The Fifth Circuit Court of Appeals ruled in a 2-1 vote Wednesday that Obamacare’s individual mandate, which required Americans to buy health insurance under threat of fine, was unconstitutional.
“The individual mandate is unconstitutional because it can no longer be read as a tax, and there is no other constitutional provision that justifies this exercise of congressional power,” the ruling said. “On the severability question, we remand to the district court to provide additional analysis of the provisions of the ACA as they currently exist.”
The Supreme Court’s 2012 majority decision to uphold the ACA was largely reliant on Congress’ taxing power.
The Fifth Circuit’s Wednesday ruling affirmed Texas district judge Reed O’Connor, who ruled last December that the individual mandate was unconstitutional, and sends the case back to him to determine whether the rest of the 2010 healthcare statute must also be struck down.
“It may still be that none of the ACA is severable from the individual mandate, even after this inquiry is concluded,” Judge Jennifer Walker Elrod said in her majority opinion. “It may be that all of the ACA is severable from the individual mandate. It may also be that some of the ACA is severable from the individual mandate, and some is not.”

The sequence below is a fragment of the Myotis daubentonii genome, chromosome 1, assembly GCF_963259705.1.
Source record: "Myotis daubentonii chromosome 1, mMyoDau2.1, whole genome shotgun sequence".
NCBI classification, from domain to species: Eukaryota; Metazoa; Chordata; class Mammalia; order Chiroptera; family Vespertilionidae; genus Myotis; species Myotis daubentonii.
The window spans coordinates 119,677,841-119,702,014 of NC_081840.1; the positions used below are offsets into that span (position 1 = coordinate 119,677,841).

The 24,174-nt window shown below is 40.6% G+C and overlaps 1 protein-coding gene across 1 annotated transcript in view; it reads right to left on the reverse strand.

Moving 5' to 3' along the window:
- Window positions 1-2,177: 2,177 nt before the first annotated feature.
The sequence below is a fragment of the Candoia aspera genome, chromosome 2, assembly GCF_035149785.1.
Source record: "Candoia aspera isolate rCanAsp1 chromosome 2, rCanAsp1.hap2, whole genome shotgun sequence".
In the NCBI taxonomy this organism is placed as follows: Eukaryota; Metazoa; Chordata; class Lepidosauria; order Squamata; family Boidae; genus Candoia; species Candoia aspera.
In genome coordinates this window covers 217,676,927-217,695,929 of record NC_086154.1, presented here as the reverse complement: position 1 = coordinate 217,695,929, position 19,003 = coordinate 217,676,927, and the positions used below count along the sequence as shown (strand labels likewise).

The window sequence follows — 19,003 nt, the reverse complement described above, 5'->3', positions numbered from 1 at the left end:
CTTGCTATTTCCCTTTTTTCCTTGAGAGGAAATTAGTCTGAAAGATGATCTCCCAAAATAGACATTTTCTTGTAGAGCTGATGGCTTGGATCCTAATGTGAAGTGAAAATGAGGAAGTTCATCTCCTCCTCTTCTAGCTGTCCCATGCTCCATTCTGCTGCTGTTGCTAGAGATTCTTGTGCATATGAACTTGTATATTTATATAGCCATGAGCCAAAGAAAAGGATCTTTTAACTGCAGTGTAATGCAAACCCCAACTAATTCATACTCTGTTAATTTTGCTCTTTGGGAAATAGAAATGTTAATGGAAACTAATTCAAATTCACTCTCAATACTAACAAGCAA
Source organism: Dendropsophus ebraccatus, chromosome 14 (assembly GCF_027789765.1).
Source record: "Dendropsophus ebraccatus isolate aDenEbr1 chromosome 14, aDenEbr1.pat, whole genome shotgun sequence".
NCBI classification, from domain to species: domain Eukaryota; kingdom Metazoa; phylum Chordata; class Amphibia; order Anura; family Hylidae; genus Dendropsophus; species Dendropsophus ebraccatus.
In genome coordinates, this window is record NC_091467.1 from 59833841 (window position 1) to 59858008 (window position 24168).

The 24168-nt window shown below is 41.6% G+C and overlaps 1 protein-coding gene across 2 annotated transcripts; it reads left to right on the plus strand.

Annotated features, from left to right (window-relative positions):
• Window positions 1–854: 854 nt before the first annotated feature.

In his 2018 ruling, O’Connor wrote that “the Individual Mandate is essential to and inseverable from the remainder of the ACA.” While still technically in effect, the mandate was effect gutted by the 2017 Republican tax package.
The Fifth Circuit said its decision to send the case back to O’Connor was largely precipitated by the Trump administration’s decision to switch legal positions in the case.
In its original argument, the Justice Department had said just the law’s individual mandate and main insurance protections should be abolished.
But this year, under Attorney General William Barr, the DOJ expanded its challenge to Obamacare by arguing the entire law should be found unconstitutional only in the states challenging the law. The constitutionality of the broader legislation remains to be adjudicated by a lower court as the fifth cicruit decision handed down Wednesday dealt narrowly with the individual mandate provision.
Texas and 17 other Republican-led states sued in 2017 after the GOP-led Congress cut the tax penalty for those who lacked insurance to zero.